Why were they all so good to her? It didn't feel fair. For all Ms. Kistia and the others insisted that everyone deserved to be treated as well as this, for all she herself insisted on compassionate and caring treatment for everyone, it still felt different when it came to herself. She was just... Gale. And that they had not only managed to put together both food and a card together for her on such short notice, but also that the idea of doing so had even occurred to them in the first place was hard to accept.
She still kept eating, of course. The fries were delicious and were soothing the aching abdominal pain she only now realized she was experiencing. Why did she have to read so much into things? Her coworkers were incredible and thoughtful and she should just enjoy not having to put any thought into dinner. Doing her best to set her anxieties aside, she focused instead on the simple joy of having tasty food, passing the time one fry after another.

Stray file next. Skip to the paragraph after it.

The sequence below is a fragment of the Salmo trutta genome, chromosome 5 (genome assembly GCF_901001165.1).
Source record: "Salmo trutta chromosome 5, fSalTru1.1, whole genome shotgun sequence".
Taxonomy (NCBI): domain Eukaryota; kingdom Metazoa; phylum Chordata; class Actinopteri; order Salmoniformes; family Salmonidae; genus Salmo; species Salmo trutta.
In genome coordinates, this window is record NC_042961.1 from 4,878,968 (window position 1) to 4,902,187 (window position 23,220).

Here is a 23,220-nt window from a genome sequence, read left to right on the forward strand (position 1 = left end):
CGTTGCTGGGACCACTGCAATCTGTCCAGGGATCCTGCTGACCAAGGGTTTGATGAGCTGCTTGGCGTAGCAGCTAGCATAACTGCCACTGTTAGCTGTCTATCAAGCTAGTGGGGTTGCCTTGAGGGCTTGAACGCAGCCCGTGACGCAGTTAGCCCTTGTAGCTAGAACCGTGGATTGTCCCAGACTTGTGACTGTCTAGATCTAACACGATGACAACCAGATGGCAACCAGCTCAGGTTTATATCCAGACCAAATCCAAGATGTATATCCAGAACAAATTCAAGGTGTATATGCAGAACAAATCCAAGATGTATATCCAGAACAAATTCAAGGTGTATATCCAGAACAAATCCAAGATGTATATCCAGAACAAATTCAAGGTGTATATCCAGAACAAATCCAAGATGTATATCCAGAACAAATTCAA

By the time her basket was empty, her stomach was full and most of her momentary unease had been quelled. Yawning, she placed the card aside, consigned the empty fry basket to the decompiler and made her way to the bathroom to ready herself for bed. She'd promised to take her drugs properly that night and intended to follow through with it. Just before the end of the dimly lit hallway, she pushed open the door and flicked on the light.
And there she froze.
Her eyes... The ring of her iris could barely be seen in the mirror's reflection, all but swallowed by the voids of her dilated pupils. Even as she stared intently, her eyes scarcely showed any outward signs of the focus lurking behind them. The xenodrugs had seemingly even smoothed over the erratic, involuntary saccadic twitches, leaving her looking like nothing more than an insensate sleepwalker. She knew the intensity of the thoughts whirling behind those eyes. She was those thoughts. But the placid calm of her gaze remained, unperturbed by the turmoil beneath.